Memories of Camp Billy Gibbons by Lloyd Corder

Dam and RailingI have so many pleasant memories I really don't know where to start. George's tale really reminded me of lots of things. One that included George was the year I went down with the Bull Gang - the crew that usually went about three weeks before camp to officially open camp, to tidy up the whole area, do odd jobs that needed to be done, etc. One of our tasks was to install the handrail across the dam. (Editor's note: That would have been the new camp.) For those who don't know, the dam was about nine feet above the rock bed of the creek. My memory tells me it was about 125 to 150 feet across (help). We had to drill holes about six to eight inches deep into the rock dam with star drills and hammers (builds good shoulder muscles we were told). Things went well, but as you might expect a group of about 15 became bored and looked for some entertainment. Softball was the name of the game. After a while we decided we needed someone to play, so on one of the supply trips into Richland Springs, our leaders told the Richland Springs folks they had a team of Boy Scouts who wanted to play a game of softball.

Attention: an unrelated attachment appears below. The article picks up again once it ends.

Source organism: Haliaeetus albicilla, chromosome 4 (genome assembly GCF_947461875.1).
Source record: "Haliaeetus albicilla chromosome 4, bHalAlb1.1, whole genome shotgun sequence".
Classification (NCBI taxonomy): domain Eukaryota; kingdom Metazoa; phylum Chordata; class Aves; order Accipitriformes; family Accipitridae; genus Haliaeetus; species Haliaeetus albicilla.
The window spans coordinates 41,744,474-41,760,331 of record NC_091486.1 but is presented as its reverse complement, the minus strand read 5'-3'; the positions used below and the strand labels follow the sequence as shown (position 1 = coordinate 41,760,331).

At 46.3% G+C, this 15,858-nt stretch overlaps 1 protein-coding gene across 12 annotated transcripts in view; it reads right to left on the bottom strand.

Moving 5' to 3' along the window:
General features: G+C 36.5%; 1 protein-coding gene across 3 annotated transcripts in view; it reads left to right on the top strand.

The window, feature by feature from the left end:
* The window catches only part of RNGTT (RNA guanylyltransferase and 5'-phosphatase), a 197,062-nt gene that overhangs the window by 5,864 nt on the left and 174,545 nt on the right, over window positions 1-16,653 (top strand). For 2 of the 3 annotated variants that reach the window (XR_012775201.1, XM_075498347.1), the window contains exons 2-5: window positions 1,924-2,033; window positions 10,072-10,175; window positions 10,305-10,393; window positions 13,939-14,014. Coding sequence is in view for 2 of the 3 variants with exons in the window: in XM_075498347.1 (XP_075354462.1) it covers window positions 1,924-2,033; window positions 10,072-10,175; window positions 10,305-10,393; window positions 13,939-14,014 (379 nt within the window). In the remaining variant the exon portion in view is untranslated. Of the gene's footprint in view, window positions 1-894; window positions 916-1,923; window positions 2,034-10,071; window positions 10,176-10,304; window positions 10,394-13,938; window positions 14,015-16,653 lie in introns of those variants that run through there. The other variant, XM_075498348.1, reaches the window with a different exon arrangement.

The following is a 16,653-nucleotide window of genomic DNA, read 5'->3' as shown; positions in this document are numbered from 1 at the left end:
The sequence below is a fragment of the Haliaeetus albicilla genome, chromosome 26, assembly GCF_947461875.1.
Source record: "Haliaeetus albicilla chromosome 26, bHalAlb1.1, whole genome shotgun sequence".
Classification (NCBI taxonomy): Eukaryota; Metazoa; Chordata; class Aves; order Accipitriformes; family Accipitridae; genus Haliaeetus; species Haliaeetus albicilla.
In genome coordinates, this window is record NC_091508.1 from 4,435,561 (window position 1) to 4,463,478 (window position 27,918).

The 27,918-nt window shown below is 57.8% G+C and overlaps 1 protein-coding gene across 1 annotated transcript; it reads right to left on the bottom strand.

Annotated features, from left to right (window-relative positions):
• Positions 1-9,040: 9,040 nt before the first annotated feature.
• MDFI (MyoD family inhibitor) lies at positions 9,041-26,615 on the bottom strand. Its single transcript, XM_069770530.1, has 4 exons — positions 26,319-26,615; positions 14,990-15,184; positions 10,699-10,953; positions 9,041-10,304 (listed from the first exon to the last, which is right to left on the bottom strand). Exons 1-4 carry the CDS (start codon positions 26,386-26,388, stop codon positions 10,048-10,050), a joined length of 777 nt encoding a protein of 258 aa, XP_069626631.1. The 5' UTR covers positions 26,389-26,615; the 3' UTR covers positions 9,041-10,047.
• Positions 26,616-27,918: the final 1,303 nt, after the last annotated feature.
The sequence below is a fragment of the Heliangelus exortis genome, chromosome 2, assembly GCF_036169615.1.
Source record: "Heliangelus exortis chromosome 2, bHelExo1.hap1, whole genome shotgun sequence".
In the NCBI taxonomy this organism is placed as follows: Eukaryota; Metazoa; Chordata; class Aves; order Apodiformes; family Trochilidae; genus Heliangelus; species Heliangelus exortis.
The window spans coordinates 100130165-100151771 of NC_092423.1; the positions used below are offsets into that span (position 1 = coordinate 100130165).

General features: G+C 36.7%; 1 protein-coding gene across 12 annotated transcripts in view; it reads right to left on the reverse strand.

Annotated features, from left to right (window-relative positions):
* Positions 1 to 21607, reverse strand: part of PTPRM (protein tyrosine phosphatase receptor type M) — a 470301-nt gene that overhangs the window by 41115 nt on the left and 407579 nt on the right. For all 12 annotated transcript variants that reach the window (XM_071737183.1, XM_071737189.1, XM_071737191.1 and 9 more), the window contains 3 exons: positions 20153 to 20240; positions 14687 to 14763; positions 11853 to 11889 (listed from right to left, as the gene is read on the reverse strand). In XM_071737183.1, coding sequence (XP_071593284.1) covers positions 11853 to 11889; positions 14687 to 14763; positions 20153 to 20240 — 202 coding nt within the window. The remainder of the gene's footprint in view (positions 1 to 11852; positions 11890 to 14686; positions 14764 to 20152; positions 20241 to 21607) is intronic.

The game was set up and when we went to town, we discovered they had lined up a girl's team to play the 'young' scouts. When they saw our team, things changed as we were all in high school; three from Eastland had been on the Eastland All State Baseball team. George Day, who you remember pitched a pretty mean game for the Brownwood First Baptist team (coached by Myron Embry), pitched for our scout team that night. Richland Springs had been scheduled to play Rochelle or Winchell, I don't remember which, but they were allegedly the toughest team in their league. When the dust cleared, George had pitched a great game; the three fellows from Eastland had sealed off the infield and our little scout team won 25 to 2.

Toots Gilliam taught me well. Early in my Air Force career I was assigned to the Department of Athletics at the USAF Academy. One of my jobs was Director of the swimming program to teach the non-swimmers, water sports, diving, etc. Toots was a great teacher and his training and my experiences at Camp Billy Gibbons served me well.

This story was taken from the Brownwood High School Class of 1947 newsletter "The Roar of '47", newsletter #8, Fall, 1999, edited by Jim White.

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